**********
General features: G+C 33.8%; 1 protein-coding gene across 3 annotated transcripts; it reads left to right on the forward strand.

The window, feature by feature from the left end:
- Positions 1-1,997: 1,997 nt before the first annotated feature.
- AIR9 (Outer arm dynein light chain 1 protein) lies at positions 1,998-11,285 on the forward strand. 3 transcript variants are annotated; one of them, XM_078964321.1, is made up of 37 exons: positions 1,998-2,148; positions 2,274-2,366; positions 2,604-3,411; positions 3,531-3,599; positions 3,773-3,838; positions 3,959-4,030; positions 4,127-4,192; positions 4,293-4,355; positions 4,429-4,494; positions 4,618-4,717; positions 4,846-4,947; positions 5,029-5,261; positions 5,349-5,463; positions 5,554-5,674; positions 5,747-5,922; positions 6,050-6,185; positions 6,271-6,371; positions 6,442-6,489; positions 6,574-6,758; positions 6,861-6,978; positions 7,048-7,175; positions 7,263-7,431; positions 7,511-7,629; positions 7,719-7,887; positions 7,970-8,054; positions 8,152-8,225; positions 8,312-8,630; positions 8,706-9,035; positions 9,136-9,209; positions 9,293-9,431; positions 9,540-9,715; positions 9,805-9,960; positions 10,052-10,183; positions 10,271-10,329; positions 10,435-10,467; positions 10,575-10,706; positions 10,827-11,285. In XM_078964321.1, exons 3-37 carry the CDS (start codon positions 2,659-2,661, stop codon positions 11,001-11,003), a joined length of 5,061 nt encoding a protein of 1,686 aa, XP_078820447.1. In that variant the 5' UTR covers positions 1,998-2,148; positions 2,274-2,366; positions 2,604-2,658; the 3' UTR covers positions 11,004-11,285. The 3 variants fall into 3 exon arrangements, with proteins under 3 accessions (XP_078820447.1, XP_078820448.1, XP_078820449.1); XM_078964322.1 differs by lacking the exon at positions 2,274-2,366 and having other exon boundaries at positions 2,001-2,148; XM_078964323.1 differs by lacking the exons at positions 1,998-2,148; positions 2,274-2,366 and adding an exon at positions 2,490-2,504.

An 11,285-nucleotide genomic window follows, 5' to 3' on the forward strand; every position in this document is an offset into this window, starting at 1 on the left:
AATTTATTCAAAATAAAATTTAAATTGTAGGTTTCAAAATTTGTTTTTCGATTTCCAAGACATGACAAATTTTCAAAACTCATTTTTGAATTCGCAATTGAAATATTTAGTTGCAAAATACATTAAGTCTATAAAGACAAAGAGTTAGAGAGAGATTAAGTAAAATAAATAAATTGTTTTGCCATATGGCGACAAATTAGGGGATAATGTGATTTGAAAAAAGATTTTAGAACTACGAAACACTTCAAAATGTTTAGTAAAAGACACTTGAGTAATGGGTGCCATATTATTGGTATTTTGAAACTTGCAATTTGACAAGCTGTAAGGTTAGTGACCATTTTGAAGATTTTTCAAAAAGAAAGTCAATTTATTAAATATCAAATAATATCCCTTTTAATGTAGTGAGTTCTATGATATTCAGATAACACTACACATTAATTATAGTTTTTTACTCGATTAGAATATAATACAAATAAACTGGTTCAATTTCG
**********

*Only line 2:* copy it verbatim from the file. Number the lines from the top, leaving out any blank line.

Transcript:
The window, feature by feature from the left end: